Samsonite Deals Lightly With Heavy Baggage of Short-Seller Report
Samsonite International SA, the world’s biggest luggage maker, found itself attacked by a short seller a few weeks ago. This is not a place publicly traded companies want to be, and responding skillfully presents challenges. Samsonite’s reply has been fairly tepid. We waited for something stronger — but in vain. Let’s look.
On May 24, Texas-based Blue Orca Capital put out a 48-page report against Samsonite, claiming improprieties with its accounting, related-party transactions with entities owned by the CEO’s family, and other alleged infractions. Another accusation — easier to grasp — was that the CEO, Ramesh Tainwala, did not possess a doctorate degree as was claimed in regulatory filings and elsewhere.
Samsonite’s shares plunged and trading was halted — twice. (Though the company was founded more than 100 years ago in Denver, it is now headquartered in Mansfield, Massachusetts; incorporated in Luxembourg; and traded in Hong Kong.)
Samsonite, which, in addition to its namesake, owns luxury brands Tumi and Hartmann, acknowledged the report. It said the allegations were “one-sided and misleading,” and the conclusions “incorrect.” The company weakly declared it would “provide additional information in due course, as appropriate.”
The press release acknowledging the Blue Orca report quoted Samsonite Chairman Timothy Parker: “I would like to ask our investors for their patience during this time, and to thank them for their support. I have full confidence in Ramesh’s capabilities as CEO, and in the broader management team.”
That too was pretty weak tea, especially the bit about asking investors for their patience. What they wanted were answers. They didn’t get any — for a week.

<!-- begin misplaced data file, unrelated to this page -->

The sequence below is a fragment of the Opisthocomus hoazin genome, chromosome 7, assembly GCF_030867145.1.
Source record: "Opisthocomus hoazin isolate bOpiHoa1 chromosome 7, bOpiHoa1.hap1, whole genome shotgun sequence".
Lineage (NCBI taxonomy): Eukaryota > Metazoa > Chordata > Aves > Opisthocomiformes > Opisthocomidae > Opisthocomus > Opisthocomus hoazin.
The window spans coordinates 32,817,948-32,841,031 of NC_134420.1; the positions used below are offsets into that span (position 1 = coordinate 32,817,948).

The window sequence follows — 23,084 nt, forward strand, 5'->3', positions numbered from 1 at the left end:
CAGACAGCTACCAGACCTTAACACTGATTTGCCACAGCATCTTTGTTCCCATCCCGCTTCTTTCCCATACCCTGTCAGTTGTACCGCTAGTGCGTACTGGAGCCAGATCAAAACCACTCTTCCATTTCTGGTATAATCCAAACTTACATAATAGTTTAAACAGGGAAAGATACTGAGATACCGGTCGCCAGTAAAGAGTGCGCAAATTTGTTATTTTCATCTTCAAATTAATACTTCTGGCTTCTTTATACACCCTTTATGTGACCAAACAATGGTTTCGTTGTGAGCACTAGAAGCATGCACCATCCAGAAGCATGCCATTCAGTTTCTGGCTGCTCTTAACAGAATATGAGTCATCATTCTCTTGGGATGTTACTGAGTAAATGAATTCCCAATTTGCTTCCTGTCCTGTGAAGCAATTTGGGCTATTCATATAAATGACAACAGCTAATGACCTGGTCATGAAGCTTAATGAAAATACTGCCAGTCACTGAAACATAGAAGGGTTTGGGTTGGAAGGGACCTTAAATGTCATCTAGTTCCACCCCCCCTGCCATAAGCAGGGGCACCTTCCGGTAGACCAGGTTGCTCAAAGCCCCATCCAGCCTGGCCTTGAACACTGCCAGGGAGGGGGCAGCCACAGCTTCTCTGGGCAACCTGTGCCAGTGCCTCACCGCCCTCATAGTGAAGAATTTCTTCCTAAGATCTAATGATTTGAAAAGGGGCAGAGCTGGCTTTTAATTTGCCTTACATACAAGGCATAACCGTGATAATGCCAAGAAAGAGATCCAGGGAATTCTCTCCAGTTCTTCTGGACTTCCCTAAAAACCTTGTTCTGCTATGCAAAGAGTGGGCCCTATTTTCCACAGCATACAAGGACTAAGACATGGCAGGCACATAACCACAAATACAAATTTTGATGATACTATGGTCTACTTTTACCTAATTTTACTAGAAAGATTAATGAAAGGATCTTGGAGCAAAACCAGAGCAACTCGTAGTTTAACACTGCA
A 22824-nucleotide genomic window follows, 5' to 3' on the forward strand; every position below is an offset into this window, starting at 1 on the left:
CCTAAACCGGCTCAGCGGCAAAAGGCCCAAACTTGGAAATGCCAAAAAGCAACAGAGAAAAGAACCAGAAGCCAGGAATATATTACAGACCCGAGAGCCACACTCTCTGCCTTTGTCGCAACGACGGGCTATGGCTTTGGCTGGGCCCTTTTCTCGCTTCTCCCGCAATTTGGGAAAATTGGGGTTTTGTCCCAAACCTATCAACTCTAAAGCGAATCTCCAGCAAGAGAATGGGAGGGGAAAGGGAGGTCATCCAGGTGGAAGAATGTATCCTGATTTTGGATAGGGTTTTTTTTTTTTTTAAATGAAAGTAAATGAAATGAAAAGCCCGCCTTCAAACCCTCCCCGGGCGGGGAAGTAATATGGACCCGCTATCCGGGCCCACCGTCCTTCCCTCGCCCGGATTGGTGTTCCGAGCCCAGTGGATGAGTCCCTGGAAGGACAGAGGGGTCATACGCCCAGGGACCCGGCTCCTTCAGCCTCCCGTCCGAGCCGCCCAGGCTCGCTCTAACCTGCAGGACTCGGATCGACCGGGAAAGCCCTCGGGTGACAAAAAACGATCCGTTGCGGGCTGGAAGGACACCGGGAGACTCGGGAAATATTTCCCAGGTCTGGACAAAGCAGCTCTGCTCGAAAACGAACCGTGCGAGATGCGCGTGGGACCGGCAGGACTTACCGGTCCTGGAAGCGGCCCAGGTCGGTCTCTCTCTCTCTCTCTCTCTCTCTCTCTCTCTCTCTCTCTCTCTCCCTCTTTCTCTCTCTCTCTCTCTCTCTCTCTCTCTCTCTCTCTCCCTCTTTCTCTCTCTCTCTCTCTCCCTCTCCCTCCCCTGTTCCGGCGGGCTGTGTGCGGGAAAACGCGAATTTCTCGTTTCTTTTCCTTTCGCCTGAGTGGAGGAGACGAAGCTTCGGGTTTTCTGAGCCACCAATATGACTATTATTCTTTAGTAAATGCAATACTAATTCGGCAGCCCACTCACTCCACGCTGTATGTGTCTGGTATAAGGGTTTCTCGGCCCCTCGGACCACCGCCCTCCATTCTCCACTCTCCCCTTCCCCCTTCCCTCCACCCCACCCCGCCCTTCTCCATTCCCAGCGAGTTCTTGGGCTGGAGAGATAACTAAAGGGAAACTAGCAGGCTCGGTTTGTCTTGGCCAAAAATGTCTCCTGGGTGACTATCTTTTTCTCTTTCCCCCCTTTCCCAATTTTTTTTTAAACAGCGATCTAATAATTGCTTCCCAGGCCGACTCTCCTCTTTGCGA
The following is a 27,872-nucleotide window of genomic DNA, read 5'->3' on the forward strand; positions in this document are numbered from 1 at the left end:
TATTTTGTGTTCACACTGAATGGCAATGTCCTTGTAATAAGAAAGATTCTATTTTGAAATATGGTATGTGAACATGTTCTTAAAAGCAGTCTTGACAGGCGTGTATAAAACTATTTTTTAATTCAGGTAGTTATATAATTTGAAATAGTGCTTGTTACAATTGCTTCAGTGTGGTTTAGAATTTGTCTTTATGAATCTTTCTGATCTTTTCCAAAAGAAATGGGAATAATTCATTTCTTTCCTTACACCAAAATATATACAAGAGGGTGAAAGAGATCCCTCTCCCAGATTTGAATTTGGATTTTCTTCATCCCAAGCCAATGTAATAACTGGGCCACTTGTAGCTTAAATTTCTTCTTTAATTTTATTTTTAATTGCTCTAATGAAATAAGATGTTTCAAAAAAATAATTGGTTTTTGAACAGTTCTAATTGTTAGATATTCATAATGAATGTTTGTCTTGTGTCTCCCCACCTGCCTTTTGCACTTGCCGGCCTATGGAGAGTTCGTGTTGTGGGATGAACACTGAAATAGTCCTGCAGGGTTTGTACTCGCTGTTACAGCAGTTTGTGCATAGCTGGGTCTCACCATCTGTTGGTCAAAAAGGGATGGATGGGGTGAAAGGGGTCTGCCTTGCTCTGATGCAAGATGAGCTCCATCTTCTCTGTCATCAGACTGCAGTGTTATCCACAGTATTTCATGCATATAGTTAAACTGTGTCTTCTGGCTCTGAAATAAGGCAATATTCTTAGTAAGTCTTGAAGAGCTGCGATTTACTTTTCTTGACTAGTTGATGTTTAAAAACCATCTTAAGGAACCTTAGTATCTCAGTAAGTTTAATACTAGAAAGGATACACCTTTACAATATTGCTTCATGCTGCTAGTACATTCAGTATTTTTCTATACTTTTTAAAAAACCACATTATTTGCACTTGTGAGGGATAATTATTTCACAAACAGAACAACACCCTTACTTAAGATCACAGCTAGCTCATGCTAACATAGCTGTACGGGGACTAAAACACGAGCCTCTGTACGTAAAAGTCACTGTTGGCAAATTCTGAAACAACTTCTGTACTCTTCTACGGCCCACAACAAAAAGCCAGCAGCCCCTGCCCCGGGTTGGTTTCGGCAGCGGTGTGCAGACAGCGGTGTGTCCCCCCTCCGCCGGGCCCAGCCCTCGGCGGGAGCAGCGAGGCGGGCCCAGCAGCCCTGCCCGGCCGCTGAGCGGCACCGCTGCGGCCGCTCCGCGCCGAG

On June 1, the company put out two press releases. The first announced that, low and behold, it had appointed a new CEO (CFO Kyle Gendreau) and that Tainwala had resigned. Given the particular charge against Tainwala, a week seems a long time to take that action. As is done in these situations, the press release focused more on the new guy than on the outgoing embarrassment.
The statement did, however, include a strange (read: lawyered up) quote from Parker about the bona-fides allegation against Tainwala:
“While the board notes that since the company’s IPO in 2011, its disclosure of Ramesh’s educational background has been accurate, the board also takes seriously the allegation that has been made about his academic credentials. Ramesh tendered his resignation, citing personal reasons. In considering such resignation, the board thoroughly reviewed the facts related to this allegation and has determined that accepting Ramesh’s resignation is in the best interests of the company and its shareholders.”
We guess, reading through the lines (since the company was hardly transparent), we can conclude that accusation was true. Mr. Market lauded the leadership change. Reuters: “Samsonite CEO Makes Hasty Exit After Short-Seller Attack, Shares Surge.”
The second release confronted the Blue Orca report head-on. The company said its board “thoroughly reviewed” the allegations and found them to be “one-sided and misleading” and the conclusions “incorrect” — exactly the language it used a week earlier. It summarized the review, in which it defended its accounting practices, including for the 2016 purchase of Tumi and for writing down its inventory, and also defended its “continuing connected transactions.”
Smartly, Samsonite noted that it posted its full report on its investor-relations site, but it wasn’t easy to find.
Interestingly, neither the press release nor the full report mention the doctorate dilemma.
Photo Credit: TY Lim/Shutterstock
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